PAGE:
Cross factor: One factor is crossed with another when each of its levels is tested in each level of the other factor. For example, in a test of influences on crop yield, a watering regime factor (W: wet and dry) is crossed with a sowing density factor (D: high and low) when the response to the wet regime is tested at both high and low sowing density, and so is the response to the dry regime. If each of the four combinations of levels has replicate observations, then a cross-factored analysis can test for an interaction between the two treatment factors in their effect on the response. In a statistics package the fully replicated model is called by writing:

W + D + W*D

where 'W*D' refers to the interaction between W and D. Or equally:


where '|' is the command for main effects and their interaction.


An interaction between factors refers to the influence of one factor on a response depending on the level of another factor. For example, students may respond to different tutorial systems (T) according to their gender (G) and age (A), tested with model Y = T|G|A + ε. If older boys respond better to one system and younger girls to another, this may be indicated by a significant interaction effect T*G*A on the response. If one factor is a covariate, the interaction is illustrated by different regression slopes at each level of the categorical factor. Two covariates show a significant interaction in a curved plane for their combined effect on the response.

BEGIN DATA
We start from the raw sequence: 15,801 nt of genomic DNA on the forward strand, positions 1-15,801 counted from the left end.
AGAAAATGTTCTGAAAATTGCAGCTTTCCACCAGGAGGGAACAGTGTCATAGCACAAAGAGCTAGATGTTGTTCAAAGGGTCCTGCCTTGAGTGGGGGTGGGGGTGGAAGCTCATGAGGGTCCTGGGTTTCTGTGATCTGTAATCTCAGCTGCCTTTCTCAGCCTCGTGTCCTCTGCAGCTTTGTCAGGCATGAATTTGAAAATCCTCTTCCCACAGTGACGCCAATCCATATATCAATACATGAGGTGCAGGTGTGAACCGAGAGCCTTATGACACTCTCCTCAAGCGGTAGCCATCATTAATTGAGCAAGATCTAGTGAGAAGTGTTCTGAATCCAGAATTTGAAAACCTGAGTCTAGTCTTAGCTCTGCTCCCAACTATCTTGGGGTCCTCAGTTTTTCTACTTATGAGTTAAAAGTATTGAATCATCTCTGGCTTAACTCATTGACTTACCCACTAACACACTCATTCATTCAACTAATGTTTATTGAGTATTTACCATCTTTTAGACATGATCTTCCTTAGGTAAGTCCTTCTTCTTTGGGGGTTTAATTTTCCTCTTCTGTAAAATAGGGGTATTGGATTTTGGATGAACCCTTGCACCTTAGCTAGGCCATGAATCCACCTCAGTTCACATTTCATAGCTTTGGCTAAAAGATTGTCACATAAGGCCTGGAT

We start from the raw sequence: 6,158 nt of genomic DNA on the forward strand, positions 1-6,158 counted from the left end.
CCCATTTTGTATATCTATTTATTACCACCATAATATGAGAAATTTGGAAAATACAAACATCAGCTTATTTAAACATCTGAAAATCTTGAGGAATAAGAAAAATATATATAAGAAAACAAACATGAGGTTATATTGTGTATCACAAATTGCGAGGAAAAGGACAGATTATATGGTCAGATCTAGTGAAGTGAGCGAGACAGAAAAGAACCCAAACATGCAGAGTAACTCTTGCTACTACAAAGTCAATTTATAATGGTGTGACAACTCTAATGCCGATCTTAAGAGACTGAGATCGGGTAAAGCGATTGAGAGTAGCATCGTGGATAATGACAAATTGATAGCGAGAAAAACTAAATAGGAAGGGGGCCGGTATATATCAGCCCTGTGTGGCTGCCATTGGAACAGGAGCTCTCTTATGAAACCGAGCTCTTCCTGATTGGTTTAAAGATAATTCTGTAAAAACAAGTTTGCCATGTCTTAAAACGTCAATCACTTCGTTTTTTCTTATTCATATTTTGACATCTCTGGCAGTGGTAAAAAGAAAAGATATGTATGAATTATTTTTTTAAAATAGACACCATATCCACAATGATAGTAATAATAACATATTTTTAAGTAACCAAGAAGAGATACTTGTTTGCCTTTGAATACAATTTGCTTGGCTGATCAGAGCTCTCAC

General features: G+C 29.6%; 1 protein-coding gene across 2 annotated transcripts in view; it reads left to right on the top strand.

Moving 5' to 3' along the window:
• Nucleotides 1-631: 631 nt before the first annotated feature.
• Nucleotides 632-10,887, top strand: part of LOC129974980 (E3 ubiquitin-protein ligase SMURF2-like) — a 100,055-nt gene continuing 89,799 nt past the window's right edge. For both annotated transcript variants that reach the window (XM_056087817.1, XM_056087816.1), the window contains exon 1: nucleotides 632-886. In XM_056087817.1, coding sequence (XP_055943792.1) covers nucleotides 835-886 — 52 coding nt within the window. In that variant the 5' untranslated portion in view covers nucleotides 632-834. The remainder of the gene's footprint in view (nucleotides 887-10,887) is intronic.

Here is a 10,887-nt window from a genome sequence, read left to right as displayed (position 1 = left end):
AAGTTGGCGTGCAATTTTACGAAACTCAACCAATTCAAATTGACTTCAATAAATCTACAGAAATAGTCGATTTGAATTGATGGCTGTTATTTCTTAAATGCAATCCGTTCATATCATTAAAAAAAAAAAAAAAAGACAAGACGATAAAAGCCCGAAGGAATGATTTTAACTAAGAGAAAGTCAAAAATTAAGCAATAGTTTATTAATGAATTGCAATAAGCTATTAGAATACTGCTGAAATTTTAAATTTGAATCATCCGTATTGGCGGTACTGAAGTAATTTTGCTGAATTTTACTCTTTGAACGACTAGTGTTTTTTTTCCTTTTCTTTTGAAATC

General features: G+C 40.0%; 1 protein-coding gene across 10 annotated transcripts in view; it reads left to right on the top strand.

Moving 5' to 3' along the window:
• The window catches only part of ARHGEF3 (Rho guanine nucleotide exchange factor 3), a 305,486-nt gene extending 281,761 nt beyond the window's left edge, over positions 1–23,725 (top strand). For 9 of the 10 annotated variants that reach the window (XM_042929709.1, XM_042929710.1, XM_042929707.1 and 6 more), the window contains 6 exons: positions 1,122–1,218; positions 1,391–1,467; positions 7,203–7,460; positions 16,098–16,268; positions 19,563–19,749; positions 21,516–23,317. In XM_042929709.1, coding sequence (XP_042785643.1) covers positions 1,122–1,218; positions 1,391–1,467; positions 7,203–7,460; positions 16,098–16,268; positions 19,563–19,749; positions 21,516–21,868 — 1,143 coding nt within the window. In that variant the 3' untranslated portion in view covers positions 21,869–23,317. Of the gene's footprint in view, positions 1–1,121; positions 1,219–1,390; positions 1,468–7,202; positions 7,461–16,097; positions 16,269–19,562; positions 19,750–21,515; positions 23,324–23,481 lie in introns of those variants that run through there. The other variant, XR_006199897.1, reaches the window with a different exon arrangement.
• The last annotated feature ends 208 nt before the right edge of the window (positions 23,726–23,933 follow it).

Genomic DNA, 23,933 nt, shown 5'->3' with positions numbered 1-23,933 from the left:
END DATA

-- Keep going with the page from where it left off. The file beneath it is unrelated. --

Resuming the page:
An interaction term must always be entered in the model after its constituent main effects. The significance of its effect is reported before them, however, because its impact influences interpretation of the main effects. A treatment main effect can be interpreted independently of its interactions with other factors only if the others are random factors. Thus, in the teaching example above, it would be misleading to interpret a significant main effect T as meaning that one tutorial system generally works better than another, if the student response to system depends on age and/or gender. Equally in the agricultural example, it would be unwise to report no general effect of sowing density from a non significant main effect D, if the interaction with watering regime is significant. In this case, density will have had opposite effects on yield depending on watering, with the result that it appears to have no effect on pooling the levels of watering. A fully replicated design with two cross factors can have eight alternative outcomes in terms of the significance of its main effects and interactions.


Doncaster, C. P. & Davey, A. J. H. (2007) Analysis of Variance and Covariance: How to Choose and Construct Models for the Life Sciences. Cambridge: Cambridge University Press.